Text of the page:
My Views on a Few Issues
(In alphabetical order)
Please contact our campaign at campaign@Mulcahy2020.com or in person during our listening sessions if you have any questions or would like my views on any issue not covered here.
Love ‘em. I am a third -generation beekeeper and caught my first swarm when I was only 12. Bees keep us alive, and we should return the favor by banning all bee- killing pesticides as other nations already have.
If condoms can be purchased without a prescription, so should the pill.If condoms can be purchased without a prescription, so should the pill.
For most people, the closest we will ever come to interacting with our elected representatives will be in the few moments we spend in the voting booth coloring in a small circle. I grew up in the sixties and seventies, when civic engagement was key to stopping wars and saving the planet. But active involvement in political life has been whittled down over the decades, perhaps not accidentally. Lack of access to our elected officials has suppressed civic engagement, and that in turn has contributed to low voter turnout rates.
Why bother taking the time to vote for someone who never has time for you and has no idea what matters to you? Have you ever tried to contact a member of your local government? Your state rep? Your congressperson? Your senator? Did you reach them, or were you shuttled to a gatekeeper who gave you a scripted answer or a form letter? No matter we rarely even try to let our representatives know what’s important to us. Since 2015 however I have been overjoyed to see a renaissance in civic engagement.
To help foster this rebirth, I (not a staff member) will hold 39 listening sessions –one in each of MA6’s 39 towns and cities. For those who cannot attend in person, these sessions will be recorded and made available on my campaign website. My goal here is to lead by example. If I can be more accessible perhaps our elected officials will meet the challenge to do the same.
Absolutely! Not as an excuse to pollute more, but to bring down atmospheric CO2 and provide incentives for people to reduce carbon emissions. Tax credits should go to companies with net zero, or lower, emissions. When the deposit on bottles and cans was first suggested, it prompted fierce debates. In the end it was approved, and years later we see that the fears of voters opposed to a bottle deposit were unfounded . The benefits to the environment have been proven. I predict that carbon taxes, if correctly crafted and implemented, will follow this same trajectory.
Yes! All 50 states should have open primaries and same -day voter registration. Election day should be a federal holiday and voting should be required of any person who is of age and able to. We should lower the voting age. The youth of the world have shown themselves to be more politically informed and engaged than many adults. Young people deserve the right to vote, especially because the messes we adults have created will largely have to be cleaned up by our children. If you are old enough to drive a car (a potentially dangerous object requiring judgment and car to operate safely) you should be old enough to vote.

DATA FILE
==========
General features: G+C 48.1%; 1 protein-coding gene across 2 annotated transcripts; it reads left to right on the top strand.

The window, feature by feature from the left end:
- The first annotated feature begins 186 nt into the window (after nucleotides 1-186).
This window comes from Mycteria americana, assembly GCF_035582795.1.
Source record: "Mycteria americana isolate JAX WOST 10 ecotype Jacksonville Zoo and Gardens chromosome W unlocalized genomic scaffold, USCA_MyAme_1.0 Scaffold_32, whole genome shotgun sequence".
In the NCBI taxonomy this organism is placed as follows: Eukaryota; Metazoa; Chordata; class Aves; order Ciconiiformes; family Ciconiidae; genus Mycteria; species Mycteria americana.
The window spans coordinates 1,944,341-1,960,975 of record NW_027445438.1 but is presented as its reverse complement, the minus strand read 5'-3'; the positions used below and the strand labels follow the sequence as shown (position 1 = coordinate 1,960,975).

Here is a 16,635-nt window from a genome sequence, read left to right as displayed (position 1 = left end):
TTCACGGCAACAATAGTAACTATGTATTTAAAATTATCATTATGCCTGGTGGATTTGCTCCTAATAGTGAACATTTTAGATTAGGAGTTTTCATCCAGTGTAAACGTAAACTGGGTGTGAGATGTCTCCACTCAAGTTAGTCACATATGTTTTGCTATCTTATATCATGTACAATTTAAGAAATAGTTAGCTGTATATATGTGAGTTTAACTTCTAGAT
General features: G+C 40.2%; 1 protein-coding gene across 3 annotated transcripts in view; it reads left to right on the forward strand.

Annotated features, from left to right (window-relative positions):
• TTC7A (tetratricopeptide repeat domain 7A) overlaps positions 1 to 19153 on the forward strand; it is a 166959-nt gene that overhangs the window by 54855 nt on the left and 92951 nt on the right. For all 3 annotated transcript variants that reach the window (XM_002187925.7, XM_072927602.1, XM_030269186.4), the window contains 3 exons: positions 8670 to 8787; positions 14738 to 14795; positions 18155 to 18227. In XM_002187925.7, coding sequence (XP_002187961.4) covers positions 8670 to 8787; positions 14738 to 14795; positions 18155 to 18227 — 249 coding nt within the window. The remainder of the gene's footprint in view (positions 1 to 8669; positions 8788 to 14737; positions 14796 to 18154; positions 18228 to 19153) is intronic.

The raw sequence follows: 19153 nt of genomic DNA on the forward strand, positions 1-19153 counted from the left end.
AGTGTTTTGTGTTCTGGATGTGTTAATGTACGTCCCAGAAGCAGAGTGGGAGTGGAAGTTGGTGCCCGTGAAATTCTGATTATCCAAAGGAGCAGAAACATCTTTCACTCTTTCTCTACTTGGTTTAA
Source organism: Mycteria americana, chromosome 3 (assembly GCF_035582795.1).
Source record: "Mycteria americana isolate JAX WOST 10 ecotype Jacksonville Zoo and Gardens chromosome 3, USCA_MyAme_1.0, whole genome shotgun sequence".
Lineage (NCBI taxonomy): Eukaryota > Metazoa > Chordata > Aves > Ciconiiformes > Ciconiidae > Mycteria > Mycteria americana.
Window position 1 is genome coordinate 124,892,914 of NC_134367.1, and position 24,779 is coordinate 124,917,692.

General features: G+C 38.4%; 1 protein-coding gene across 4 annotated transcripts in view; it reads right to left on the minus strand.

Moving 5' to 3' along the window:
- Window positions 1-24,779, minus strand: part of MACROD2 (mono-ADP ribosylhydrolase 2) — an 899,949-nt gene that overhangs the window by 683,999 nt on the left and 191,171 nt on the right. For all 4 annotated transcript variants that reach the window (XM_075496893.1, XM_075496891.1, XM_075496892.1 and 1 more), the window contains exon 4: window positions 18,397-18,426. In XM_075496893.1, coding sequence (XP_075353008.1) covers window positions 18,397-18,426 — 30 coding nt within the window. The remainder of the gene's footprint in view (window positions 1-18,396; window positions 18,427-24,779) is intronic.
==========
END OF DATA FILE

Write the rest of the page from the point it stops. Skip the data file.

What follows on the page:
The time has come for paper ballots and/or permanent non-electronic records to protect our elections.
Despite our state’s wealth there are some communities with no access to good food. Stores are either not there or not close and if too far to walk to may not have public transportation available to get there. Too often this means a dependency of expensive, nutritionally questionable food from convenience stores. The health and economic consequences of these food deserts must not be overlooked. Everyone deserves access to healthy, nutritious, delicious affordable, local food. Though my years of work at WorldStove I’ve come to learn that food is infinitely more than sustenance it is heritage, community building and environmental stewardship as well. I will support any effort to be sure no one is left in a desert.
Yes. To remain competitive globally, Americans need access to the best possible education without the fear of a lifetime of debt. USA is currently competing with other nations who educate their innovators and workforces for free. This puts us at a competitive educational and economic disadvantage. (For details, see my core focus pages). That said, not everyone should have to go to college. Trade schools need to also be free and should benefit from the same status and support as universities.
While there are many fossil fuels, fracking deserves a mention of its own. As a proud resident of Massachusetts’ 6th Congressional district, I believe that the closing of Salem’s coal power plant was an important step toward protecting our environment.
Too often, power plants make a transition to so-called “natural gas,” and market the change as if they are making a “green” choice. Let’s be clear- there is nothing clean or economical about “natural” gas, especially if it is from fracking. Fracking is prohibitively expensive, but it only appears to be competitive because of fossil fuel subsidies. Fracking also requires an enormous quantity of water, of which we have ever less. The waste it produces leads to contamination of water tables. There are credible peer-reviewed studies that attribute an increase in seismic activity near fracking sites to fracking operations.
There are many truly clean energy options. We do not need to accept fracked gas as a clean energy alternative when it is anything but.